This is progress?
I could rant at slightly greater length, but instead, I’ll just direct you to David Brin’s essay on “Today’s Centrifugal Net.”
Or, if you’re tired of reading, you can just watch the Ghost in the Shell version of the “All is Full of Love” video.
UPDATE (17 April): Cross-reference this rant with Carl Zimmer’s essay “When Scientists Go All Bloggy“. Speaking of a freewheeling debate over a bacteriology paper, he says,
This can potentially be a good thing. It may drive the scientific process forward more efficiently, and it may let non-scientists better understand a crucial part of science. But as it stands, this open debate has some big problems. For one thing, it’s incredibly diffuse—a post here, a comment there. It’s not even really a debate. The authors of the paper itself have not, to my knowledge, responded anywhere to all this. (Admittedly, this has all unfolded in about 24 hours, so perhaps I need to lay off the coffee and wait a while.) Obviously, the blogosphere gets a lot of its strength from its decentralized structure, but it seems to me that productive debate is a lot like life. If you pack a lot of enzymes and DNA and other molecules in a tight package, you get life. Disperse them, and you get a few random reactions. Pack comments about a particular paper in one place, and a real debate can emerge. Disperse them across the blogosphere, and you encourage cheap shots and irrelevant tangents, while good observations go unappreciated.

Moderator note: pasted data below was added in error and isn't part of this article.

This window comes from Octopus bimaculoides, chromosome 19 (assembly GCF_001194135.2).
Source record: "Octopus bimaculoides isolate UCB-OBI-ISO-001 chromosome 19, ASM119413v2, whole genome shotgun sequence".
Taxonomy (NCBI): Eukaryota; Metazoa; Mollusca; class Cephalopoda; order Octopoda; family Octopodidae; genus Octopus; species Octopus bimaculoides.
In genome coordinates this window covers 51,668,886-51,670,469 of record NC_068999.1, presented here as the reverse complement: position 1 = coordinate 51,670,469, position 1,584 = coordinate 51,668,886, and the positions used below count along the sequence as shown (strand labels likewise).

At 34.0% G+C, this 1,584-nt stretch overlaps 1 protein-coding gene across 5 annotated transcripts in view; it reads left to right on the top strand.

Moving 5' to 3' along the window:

Before I could so much as blink, Greg Wilson commented on Carl Zimmer’s piece, offering a link to Jon Udell’s “Internet Groupware for Scientific Collaboration” (2000).
The Web was invented so that scientists could use computer networks to collaborate — that is, exchange documents, discuss them, coordinate work, create and publish collective knowledge. It was, in other words, supposed to be a groupware application.
Despite the popularity of the Web — or, perhaps, because of that popularity — it has yet to fulfill that original mission. Today’s Web is more like a shotgun marriage of electronic publishing and broadcast television than it is like an engineered solution for group collaboration. True, the Internet empowers today’s working scientist in ways only dreamed of even a decade ago. Yet our use of it often remains rooted in pre-Web idioms and habits — partly because we don’t fully exploit today’s Internet communication tools, but mainly because we’re still missing key tools and infrastructure.